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Frontiers in Art Research, 2021, 3(4); doi: 10.25236/FAR.2021.030408.

Analyzing the tragic image in Penelope


Gao Zhuoya

Corresponding Author:
Gao Zhuoya

University of South China, Hengyang Hunan, 420000, China


The Penelopiad is a groundbreaking adaptation of the classic Homer’s epic Odyssey by the Canadian literary queen Atwood. It has become a classic of the "restatement myth" series. Since its inception, it has been praised by researchers both ideologically and artistically. This article uses Rene Girard's scapegoat mechanism and persecution text theory to interpret Margaret Atwood’s The Penelopiad from a new perspective. Although the female characters Penelopiad and the twelve maids in the novel encountered different things, they could not avoid the fate of scapegoats. The entire novel all conveys the author's profound intentions. It not only criticizes the cruel oppression of women in the patriarchal society, but also condemns the class violence suffered by the people at the bottom. The characters in the author's writing use the voice of “the other" to complain from the female perspective of the victimization of the weak "scapegoat" in the patriarchal society background sacrificing others in exchange for the normal social order and the maintenance of the right of the aristocratic class, which also reflects the oppression of the aristocratic class to the people at the bottom.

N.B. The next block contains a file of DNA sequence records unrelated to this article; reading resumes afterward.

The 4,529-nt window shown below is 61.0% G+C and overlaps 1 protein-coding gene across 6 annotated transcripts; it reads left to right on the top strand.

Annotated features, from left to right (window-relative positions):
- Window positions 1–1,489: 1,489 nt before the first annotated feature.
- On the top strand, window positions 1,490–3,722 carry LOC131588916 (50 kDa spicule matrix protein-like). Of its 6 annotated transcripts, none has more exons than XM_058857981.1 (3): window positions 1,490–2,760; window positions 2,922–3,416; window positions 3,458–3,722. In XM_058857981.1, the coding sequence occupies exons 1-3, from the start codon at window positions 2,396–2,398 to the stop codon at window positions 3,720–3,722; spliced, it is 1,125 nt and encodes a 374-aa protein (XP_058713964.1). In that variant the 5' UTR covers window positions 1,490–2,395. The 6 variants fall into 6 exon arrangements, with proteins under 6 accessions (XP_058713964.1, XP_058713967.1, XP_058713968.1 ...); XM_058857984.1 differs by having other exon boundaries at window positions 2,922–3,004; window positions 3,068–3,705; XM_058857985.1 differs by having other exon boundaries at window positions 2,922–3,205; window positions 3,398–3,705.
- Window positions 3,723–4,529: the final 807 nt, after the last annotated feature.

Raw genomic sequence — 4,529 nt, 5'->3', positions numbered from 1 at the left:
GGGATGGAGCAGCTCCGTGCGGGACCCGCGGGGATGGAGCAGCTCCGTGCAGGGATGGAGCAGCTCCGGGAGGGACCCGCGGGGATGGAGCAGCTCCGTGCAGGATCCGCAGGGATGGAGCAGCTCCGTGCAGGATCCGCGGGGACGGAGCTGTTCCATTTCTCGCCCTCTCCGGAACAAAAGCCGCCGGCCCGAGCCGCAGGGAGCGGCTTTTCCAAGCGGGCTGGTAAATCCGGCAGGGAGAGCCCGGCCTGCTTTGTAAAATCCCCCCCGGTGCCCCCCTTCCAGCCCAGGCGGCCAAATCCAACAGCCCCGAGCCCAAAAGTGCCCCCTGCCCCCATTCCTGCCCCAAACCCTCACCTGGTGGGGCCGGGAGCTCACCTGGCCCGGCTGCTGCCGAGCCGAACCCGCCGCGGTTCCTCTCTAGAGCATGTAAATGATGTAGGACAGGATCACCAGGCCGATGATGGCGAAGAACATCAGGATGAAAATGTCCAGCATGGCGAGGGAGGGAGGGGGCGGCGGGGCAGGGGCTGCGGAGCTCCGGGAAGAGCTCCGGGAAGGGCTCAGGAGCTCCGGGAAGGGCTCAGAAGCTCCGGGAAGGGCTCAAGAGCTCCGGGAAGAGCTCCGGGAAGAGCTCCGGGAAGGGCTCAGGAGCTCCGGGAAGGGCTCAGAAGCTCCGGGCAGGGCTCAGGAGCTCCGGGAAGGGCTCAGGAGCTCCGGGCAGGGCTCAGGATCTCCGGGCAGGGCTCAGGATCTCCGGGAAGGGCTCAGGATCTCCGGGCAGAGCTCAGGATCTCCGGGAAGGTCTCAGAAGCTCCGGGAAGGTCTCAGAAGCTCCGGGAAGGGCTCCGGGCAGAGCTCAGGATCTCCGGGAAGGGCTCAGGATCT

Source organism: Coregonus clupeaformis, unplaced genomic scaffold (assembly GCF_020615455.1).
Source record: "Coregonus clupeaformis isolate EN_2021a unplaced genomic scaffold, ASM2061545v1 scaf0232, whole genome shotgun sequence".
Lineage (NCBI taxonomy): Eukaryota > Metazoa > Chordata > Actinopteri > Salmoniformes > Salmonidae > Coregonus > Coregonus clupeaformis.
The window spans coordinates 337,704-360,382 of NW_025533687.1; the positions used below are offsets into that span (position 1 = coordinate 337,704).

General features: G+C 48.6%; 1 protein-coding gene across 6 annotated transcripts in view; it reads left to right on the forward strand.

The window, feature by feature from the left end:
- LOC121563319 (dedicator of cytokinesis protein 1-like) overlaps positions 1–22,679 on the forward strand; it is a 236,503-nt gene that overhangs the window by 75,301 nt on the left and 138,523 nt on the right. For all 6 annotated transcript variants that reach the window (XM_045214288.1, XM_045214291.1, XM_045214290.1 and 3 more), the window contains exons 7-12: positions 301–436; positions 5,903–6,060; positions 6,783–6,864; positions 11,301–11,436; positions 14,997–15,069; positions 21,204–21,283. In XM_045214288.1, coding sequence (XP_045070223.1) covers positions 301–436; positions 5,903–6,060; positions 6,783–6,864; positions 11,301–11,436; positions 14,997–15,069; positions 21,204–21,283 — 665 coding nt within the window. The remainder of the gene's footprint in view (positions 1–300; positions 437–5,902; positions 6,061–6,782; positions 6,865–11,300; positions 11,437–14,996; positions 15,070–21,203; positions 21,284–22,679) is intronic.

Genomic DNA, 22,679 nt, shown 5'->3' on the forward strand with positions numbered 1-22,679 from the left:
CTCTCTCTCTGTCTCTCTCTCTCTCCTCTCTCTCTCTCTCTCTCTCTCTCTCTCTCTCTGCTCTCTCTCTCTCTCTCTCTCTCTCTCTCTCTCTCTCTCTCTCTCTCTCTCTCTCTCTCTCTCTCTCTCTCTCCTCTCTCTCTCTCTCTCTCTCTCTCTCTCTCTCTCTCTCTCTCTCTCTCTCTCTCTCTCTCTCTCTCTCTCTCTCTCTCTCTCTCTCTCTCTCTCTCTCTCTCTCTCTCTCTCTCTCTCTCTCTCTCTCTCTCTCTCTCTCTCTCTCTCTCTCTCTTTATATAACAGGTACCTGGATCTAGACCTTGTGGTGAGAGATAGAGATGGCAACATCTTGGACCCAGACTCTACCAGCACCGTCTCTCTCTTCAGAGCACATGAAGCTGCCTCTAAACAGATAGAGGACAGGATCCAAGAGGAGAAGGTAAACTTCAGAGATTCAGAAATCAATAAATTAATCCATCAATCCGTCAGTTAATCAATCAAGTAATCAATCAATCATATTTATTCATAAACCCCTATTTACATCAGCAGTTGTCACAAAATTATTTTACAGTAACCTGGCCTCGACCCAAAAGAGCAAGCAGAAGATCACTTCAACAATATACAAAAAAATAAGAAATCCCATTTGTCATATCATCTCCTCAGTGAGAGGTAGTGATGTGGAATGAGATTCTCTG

scapegoat; stereotypes of persecution; oppress

Cite This Paper

Gao Zhuoya. Analyzing the tragic image in Penelope. Frontiers in Art Research (2021) Vol. 3, Issue 4: 38-43. https://doi.org/10.25236/FAR.2021.030408.


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